If an agreement hasn't been reached with the Ontario Secondary Schools Teachers Federation by midnight on Tuesday, all Greater Essex County District schools will be closed — both high schools and elementary schools.
According to GECDSB public relations officer Scott Scantlebury, employees from OSSTF are represented in both school levels.
"Their absence would create a gap in supervision and thus impact student safety," said Scantlebury.
Public elementary and high schools will be closed for one day only — Dec. 4, 2019 — and will operate as normal on Dec. 5 "unless something else comes up" said Scantlebury.
Student transportation for GECDSB students will be cancelled and the five Early On centres will be closed. School-based daycares will remain open.
The OSSTF represents:
- Secondary school teachers.
- Educational assistants at both levels.
- Early childhood educators at the elementary level.
- Professional student services personnel.
- Child and youth workers at both levels.
- Developmental service workers.
- Continuing education instructors.
- Language and employment services employees.
Parents preparing for strike
As education staff across the province ready themselves for a potential strike, some parents at one Windsor school say they support teachers and other staff — even if it means students end up missing school.
Therese Hounsell, whose son Walker attends Grade 4 at Giles Campus French Immersion Public School, described a potential strike as an "inconvenience," but added that "the bottom line is the kids deserve a classroom with all the supports that they need available to them."
Hounsell said her husband could is sometimes able to work from home, which would enable him to take care of their son. If not, she said she could call in sick, which would lead to her losing a "day of pay."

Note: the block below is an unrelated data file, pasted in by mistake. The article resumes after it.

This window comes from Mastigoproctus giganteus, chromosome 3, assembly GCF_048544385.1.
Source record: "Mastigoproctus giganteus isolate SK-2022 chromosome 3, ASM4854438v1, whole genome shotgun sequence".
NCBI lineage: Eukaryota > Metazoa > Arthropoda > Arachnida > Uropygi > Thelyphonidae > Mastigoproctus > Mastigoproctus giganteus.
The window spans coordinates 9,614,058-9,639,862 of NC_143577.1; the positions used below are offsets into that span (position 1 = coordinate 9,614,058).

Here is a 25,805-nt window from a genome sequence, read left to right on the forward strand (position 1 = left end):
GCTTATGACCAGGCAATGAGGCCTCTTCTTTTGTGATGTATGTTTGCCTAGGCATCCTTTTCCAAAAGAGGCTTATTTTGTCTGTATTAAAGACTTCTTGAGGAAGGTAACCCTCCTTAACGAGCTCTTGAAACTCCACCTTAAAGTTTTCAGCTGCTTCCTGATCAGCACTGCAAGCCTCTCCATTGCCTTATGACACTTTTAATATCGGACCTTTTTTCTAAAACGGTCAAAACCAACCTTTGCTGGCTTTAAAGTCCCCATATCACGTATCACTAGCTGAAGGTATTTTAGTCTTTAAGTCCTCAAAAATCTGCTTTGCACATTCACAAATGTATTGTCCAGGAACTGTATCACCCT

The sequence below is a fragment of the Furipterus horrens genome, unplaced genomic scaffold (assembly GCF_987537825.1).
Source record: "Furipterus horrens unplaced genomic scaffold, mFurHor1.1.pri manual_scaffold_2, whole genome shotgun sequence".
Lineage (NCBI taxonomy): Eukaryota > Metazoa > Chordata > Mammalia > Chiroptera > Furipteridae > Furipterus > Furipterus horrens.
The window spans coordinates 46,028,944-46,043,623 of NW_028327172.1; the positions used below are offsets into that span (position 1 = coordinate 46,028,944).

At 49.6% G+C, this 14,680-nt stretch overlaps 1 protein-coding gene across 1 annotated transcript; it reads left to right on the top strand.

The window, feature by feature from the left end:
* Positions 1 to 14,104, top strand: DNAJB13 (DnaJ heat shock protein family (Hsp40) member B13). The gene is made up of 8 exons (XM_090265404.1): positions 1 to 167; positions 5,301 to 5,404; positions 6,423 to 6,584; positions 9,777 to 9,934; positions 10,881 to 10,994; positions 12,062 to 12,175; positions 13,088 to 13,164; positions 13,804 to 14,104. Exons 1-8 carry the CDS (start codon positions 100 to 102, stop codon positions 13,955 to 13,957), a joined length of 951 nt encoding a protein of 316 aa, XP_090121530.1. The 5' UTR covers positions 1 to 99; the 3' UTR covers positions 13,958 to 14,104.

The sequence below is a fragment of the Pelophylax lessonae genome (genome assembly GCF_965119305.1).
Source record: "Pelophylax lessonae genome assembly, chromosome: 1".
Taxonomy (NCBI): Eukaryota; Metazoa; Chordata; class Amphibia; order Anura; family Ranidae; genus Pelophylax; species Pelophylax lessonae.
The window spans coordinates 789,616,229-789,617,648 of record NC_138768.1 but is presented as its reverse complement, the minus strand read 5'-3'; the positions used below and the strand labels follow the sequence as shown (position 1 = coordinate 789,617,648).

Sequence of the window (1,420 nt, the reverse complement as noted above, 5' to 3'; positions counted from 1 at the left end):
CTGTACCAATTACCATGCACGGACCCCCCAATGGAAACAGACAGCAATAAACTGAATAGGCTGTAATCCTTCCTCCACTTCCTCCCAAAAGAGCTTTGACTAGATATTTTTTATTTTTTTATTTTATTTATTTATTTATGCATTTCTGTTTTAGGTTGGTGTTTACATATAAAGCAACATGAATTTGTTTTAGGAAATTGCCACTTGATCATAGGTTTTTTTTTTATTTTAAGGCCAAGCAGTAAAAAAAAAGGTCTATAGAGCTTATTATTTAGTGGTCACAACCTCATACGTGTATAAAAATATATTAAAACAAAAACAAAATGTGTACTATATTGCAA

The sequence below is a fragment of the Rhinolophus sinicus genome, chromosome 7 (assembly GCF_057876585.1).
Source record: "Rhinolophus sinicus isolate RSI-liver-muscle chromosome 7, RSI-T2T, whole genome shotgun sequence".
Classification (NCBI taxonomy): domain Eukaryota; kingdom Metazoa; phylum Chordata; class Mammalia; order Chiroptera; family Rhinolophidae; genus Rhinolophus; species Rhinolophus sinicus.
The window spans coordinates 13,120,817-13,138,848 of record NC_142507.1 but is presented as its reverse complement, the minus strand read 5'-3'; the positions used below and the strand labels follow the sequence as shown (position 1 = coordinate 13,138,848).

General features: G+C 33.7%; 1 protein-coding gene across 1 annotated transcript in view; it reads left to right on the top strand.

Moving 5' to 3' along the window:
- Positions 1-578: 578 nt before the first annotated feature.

"Which is serious for our household," Hounsell said. "Especially three weeks before Christmas. Still, again, I will go back to the fact that the teachers, the support staff, the students, our school community — in the big picture, it's worth a loss of wages, even if it's painful."
"Sure, we might be scrambling a little bit to try to find a way to get our kid looked after, but in the big picture, this is definitely a good thing," she said.
Trevor Laframboise, a self-employed stay-at-home dad whose nine-year-old daughter also attends Giles Campus, said he felt like he was given enough time to prepare for a possible strike.
"These things tend to happen quickly, but I feel that it was more than enough time to get prepared," he said.
Laframboise also expressed support for Ontario education staff.
"I think it's important that the children get the best education that they can," he said. "The way that recent changes have affected the classroom are definitely a negative, I think, in terms of education for the kids. So I think it's a good action that they're doing and I support them fully."
In the event of a strike, some organization, like The School House Academy, will be offering day programs to accommodate students.